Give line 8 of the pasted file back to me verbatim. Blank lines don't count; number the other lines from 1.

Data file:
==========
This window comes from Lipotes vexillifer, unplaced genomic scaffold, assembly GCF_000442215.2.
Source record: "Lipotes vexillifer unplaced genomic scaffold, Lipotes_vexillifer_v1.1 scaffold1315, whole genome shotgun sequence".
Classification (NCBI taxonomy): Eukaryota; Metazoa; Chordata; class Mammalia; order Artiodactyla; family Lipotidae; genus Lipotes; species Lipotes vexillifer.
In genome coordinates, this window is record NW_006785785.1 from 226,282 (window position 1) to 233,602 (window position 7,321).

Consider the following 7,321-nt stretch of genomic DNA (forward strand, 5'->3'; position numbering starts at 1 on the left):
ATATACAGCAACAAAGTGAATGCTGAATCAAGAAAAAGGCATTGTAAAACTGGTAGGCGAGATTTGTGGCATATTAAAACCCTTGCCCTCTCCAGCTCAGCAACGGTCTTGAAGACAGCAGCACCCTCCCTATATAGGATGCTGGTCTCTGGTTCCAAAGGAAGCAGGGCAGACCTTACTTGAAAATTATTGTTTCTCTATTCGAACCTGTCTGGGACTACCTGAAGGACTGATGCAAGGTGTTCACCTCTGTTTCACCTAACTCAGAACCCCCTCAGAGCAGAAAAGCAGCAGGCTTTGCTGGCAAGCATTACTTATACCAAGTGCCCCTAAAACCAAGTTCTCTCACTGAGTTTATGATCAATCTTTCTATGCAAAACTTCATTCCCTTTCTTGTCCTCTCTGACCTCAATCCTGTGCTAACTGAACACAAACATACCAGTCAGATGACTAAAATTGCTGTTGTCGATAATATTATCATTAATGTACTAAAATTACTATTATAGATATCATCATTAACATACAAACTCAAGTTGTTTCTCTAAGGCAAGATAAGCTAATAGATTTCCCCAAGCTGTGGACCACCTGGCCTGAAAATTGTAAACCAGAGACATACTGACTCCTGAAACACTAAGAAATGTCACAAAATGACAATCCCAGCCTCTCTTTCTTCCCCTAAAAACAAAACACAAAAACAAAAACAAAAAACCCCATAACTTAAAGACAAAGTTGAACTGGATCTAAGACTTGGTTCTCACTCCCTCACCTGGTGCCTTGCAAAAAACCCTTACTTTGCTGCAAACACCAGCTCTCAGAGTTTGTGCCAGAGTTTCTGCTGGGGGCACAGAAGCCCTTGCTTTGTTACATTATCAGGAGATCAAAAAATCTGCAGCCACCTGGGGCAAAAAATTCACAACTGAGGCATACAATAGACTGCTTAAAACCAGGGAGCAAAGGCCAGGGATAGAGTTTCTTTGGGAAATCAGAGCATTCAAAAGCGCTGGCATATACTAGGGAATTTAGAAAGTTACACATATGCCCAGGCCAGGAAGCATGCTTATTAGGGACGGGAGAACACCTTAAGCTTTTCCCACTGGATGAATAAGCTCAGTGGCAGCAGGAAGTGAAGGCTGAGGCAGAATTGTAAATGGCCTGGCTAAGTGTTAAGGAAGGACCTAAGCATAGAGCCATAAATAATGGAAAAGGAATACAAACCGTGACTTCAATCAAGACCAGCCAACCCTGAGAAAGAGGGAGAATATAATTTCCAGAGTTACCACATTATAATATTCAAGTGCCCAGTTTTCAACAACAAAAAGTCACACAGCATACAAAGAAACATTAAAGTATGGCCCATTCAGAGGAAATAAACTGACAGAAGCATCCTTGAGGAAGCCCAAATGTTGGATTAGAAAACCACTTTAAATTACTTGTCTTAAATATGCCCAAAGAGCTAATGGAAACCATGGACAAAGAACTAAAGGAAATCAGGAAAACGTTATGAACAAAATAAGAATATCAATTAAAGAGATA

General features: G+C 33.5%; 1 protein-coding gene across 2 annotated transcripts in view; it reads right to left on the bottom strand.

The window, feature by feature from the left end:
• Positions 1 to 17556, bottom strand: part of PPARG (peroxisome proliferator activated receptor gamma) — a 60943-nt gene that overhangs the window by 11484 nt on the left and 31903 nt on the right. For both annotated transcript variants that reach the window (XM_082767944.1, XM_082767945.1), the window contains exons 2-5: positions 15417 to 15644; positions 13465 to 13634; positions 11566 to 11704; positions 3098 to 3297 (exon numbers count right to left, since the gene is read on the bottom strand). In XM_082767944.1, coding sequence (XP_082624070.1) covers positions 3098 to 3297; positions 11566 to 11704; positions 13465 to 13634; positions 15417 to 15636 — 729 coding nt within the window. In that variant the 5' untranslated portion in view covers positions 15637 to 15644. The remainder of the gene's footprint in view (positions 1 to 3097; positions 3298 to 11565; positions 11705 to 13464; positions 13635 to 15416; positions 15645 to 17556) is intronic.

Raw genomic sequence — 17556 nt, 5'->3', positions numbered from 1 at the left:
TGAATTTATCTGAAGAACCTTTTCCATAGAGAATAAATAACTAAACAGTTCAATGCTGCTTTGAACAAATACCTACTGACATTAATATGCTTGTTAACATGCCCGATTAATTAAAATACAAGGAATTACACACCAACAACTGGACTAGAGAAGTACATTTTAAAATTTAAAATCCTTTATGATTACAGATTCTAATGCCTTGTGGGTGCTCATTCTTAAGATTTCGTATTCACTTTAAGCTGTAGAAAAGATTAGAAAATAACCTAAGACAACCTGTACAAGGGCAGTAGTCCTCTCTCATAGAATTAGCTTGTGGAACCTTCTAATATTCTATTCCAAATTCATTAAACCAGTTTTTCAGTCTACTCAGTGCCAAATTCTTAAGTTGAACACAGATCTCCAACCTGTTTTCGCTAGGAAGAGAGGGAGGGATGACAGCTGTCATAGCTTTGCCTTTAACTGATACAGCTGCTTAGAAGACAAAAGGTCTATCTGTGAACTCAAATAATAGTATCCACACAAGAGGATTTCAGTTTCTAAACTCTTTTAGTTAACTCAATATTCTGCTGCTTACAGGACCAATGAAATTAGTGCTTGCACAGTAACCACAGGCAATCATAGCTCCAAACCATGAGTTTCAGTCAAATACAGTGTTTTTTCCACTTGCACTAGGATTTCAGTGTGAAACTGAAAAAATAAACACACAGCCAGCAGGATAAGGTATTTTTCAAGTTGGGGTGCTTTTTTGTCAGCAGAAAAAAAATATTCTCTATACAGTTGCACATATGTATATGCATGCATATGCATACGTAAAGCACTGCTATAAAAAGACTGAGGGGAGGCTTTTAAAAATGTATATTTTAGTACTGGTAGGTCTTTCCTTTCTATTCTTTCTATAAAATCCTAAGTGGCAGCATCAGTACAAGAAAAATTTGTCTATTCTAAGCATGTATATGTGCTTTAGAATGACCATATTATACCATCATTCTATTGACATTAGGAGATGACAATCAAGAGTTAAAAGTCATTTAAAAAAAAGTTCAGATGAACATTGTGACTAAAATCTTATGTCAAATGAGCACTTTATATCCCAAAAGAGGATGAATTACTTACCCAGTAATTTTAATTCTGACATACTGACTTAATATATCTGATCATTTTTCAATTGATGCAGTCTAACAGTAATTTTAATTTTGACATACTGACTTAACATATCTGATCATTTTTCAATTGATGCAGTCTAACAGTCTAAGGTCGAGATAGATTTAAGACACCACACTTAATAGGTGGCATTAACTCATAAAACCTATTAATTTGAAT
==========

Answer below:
The window, feature by feature from the left end: